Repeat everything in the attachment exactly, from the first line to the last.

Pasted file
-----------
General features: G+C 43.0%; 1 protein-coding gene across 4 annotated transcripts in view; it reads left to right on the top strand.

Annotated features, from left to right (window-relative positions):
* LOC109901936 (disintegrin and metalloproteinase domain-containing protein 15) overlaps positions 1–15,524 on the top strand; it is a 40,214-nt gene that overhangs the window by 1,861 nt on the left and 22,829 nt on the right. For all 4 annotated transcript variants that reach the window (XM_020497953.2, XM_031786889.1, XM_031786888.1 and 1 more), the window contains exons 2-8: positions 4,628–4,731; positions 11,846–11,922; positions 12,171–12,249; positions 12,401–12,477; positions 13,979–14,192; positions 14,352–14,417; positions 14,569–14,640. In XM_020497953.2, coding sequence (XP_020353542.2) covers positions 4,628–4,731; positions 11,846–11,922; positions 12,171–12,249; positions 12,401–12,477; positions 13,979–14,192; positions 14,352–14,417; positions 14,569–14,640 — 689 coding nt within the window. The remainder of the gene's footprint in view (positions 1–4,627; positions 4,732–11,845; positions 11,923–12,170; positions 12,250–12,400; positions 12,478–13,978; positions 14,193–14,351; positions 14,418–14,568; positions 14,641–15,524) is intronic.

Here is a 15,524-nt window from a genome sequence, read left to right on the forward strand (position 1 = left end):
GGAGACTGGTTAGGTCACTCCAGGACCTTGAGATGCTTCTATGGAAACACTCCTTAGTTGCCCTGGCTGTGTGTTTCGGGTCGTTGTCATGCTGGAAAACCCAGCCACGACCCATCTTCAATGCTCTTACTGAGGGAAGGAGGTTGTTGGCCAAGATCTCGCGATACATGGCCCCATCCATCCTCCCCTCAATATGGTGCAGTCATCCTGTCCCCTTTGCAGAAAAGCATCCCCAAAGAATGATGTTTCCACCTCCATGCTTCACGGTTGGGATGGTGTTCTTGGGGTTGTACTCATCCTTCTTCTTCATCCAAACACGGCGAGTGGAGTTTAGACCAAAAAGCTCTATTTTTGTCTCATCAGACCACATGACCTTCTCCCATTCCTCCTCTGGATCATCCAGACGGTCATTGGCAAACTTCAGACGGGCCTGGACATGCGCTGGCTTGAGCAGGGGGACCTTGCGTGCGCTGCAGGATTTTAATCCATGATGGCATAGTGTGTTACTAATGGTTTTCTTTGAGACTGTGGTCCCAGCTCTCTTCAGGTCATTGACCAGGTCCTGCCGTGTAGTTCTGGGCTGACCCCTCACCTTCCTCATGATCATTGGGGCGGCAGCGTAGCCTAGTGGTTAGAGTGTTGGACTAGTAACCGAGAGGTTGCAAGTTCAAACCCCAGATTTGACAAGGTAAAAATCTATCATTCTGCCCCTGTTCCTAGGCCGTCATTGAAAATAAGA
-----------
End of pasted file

General features: G+C 43.0%; 1 protein-coding gene across 4 annotated transcripts in view; it reads left to right on the top strand.

Annotated features, from left to right (window-relative positions):
* LOC109901936 (disintegrin and metalloproteinase domain-containing protein 15) overlaps positions 1–15,524 on the top strand; it is a 40,214-nt gene that overhangs the window by 1,861 nt on the left and 22,829 nt on the right. For all 4 annotated transcript variants that reach the window (XM_020497953.2, XM_031786889.1, XM_031786888.1 and 1 more), the window contains exons 2-8: positions 4,628–4,731; positions 11,846–11,922; positions 12,171–12,249; positions 12,401–12,477; positions 13,979–14,192; positions 14,352–14,417; positions 14,569–14,640. In XM_020497953.2, coding sequence (XP_020353542.2) covers positions 4,628–4,731; positions 11,846–11,922; positions 12,171–12,249; positions 12,401–12,477; positions 13,979–14,192; positions 14,352–14,417; positions 14,569–14,640 — 689 coding nt within the window. The remainder of the gene's footprint in view (positions 1–4,627; positions 4,732–11,845; positions 11,923–12,170; positions 12,250–12,400; positions 12,478–13,978; positions 14,193–14,351; positions 14,418–14,568; positions 14,641–15,524) is intronic.

Here is a 15,524-nt window from a genome sequence, read left to right on the forward strand (position 1 = left end):
GGAGACTGGTTAGGTCACTCCAGGACCTTGAGATGCTTCTATGGAAACACTCCTTAGTTGCCCTGGCTGTGTGTTTCGGGTCGTTGTCATGCTGGAAAACCCAGCCACGACCCATCTTCAATGCTCTTACTGAGGGAAGGAGGTTGTTGGCCAAGATCTCGCGATACATGGCCCCATCCATCCTCCCCTCAATATGGTGCAGTCATCCTGTCCCCTTTGCAGAAAAGCATCCCCAAAGAATGATGTTTCCACCTCCATGCTTCACGGTTGGGATGGTGTTCTTGGGGTTGTACTCATCCTTCTTCTTCATCCAAACACGGCGAGTGGAGTTTAGACCAAAAAGCTCTATTTTTGTCTCATCAGACCACATGACCTTCTCCCATTCCTCCTCTGGATCATCCAGACGGTCATTGGCAAACTTCAGACGGGCCTGGACATGCGCTGGCTTGAGCAGGGGGACCTTGCGTGCGCTGCAGGATTTTAATCCATGATGGCATAGTGTGTTACTAATGGTTTTCTTTGAGACTGTGGTCCCAGCTCTCTTCAGGTCATTGACCAGGTCCTGCCGTGTAGTTCTGGGCTGACCCCTCACCTTCCTCATGATCATTGGGGCGGCAGCGTAGCCTAGTGGTTAGAGTGTTGGACTAGTAACCGAGAGGTTGCAAGTTCAAACCCCAGATTTGACAAGGTAAAAATCTATCATTCTGCCCCTGTTCCTAGGCCGTCATTGAAAATAAGA